While we’re talking DRM, bless those progressive Vikings. Norway’s Consumer Ombudsman (whom I imagine wears a long, ornate robe and a thick beard — or something archaic and cool, since us Americans don’t get any ombudspeople, just a lot of corporate lobbyists) has pronounced iTunes/iPod FairPlay DRM illegal.
Apple DRM is illegal in Norway, says Ombudsman [OUT-LAW.com]
Now, you may have heard this news already. But what I find interesting is that it’s not the DRM that Norway doesn’t like: it’s the fact that you’re locked into playing songs you buy on Apple’s software and gadgets and nothing else, as we’ve observed earlier. Even with the dominance of the iPod, this is troubling. Look no further than AppleTV: after years of blocking iTunes Music Store music from competitive wireless audio and video devices, Apple gets a total monopoly on the market. That sure doesn’t seem fair, and it flies directly in the face of this quote from an Apple spokesperson to AP:
Apple hopes that European governments will encourage a competitive environment that lets innovation thrive, protects intellectual property and allows consumers to decide which products are successful.
Yes, indeed. Consumers should decide which products are successful — after Apple eliminates all consumer choices. Norway actually legally requires interoperability. (You know you’re not in America when…) And why not? Apple has built a technology that’s specifically designed to control what you do. Without it, those audio files would happily play wherever you wanted. Before you think it’s “bash Apple, praise Microsoft” time, it’s worth noting that Microsoft actually abandoned a platform that gave consumers at least a little choice (Windows PlaysForSure) for one with all the same problems as Apple’s, if not worse (Zune). Not that they’re selling Zunes in Norway.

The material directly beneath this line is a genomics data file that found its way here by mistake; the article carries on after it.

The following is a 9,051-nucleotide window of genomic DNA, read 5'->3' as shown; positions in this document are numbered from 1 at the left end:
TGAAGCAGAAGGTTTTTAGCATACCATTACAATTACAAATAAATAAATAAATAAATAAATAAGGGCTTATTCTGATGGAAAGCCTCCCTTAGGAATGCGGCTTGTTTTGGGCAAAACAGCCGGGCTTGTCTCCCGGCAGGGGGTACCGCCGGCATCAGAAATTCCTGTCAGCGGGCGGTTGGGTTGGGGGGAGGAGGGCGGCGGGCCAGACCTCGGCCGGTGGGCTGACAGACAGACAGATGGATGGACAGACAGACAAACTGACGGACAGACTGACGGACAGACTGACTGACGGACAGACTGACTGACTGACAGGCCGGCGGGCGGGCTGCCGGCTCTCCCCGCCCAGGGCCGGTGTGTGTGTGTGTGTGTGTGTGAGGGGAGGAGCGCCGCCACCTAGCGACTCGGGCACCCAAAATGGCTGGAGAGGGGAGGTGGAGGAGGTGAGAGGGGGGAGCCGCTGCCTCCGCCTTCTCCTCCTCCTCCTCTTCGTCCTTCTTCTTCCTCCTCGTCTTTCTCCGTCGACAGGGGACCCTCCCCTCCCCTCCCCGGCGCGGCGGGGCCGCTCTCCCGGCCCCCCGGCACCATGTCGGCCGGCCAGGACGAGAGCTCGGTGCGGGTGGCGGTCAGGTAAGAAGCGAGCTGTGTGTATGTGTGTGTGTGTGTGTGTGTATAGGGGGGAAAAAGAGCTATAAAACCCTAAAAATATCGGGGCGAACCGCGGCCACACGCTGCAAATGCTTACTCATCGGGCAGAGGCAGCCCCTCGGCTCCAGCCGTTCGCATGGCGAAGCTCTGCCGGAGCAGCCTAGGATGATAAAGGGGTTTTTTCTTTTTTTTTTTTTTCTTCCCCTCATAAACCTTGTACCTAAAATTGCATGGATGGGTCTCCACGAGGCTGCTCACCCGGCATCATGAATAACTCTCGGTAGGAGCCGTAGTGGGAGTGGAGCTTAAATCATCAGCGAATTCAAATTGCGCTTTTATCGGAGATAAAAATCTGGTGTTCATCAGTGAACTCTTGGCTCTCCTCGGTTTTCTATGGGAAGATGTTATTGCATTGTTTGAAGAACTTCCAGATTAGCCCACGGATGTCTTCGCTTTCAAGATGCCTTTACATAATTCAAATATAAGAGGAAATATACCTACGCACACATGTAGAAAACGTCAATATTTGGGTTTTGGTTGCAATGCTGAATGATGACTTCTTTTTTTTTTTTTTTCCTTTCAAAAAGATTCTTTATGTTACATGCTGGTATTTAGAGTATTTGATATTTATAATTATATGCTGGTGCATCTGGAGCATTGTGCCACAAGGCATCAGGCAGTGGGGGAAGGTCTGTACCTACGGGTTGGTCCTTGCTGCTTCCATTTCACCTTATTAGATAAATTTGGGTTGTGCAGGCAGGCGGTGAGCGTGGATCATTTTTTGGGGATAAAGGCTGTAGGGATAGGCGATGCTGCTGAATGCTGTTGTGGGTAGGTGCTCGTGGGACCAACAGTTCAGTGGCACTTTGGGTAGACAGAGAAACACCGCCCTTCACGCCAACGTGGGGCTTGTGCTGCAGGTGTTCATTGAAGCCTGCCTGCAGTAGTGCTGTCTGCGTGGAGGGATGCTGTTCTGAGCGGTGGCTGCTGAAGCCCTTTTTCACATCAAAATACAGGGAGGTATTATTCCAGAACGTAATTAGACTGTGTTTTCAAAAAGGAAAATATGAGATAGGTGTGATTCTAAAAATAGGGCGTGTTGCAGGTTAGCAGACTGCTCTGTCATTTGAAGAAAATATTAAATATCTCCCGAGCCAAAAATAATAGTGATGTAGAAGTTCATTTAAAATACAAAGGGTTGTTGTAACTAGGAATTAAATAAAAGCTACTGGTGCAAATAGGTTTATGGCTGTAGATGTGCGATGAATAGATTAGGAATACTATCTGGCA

As readers here have pointed out, the easy solution is not to buy music from iTunes. Countless independent music stores have online shops. You can buy DRM-free wax and plastic from brick-and-mortar record stores (which means you single kids can flirt with the cute boy/girl record clerks). And you can often buy direct from the artist. All of these options even let you load music into iTunes and iPod, so you can even stick with Apple’s products, if you like — or not. (I suggest dubbing to cassette.) I hope that artist-centric music sales ultimately win out, anyway. And 78s, tapes, 8-tracks, and CDs are starting to look more advanced all the time.
Oh, and I apologize to Norwegian readers for falling on a stereotype. It’s just that I find Vikings totally awesome. And they’re just one of many reasons to visit your truly awesome country.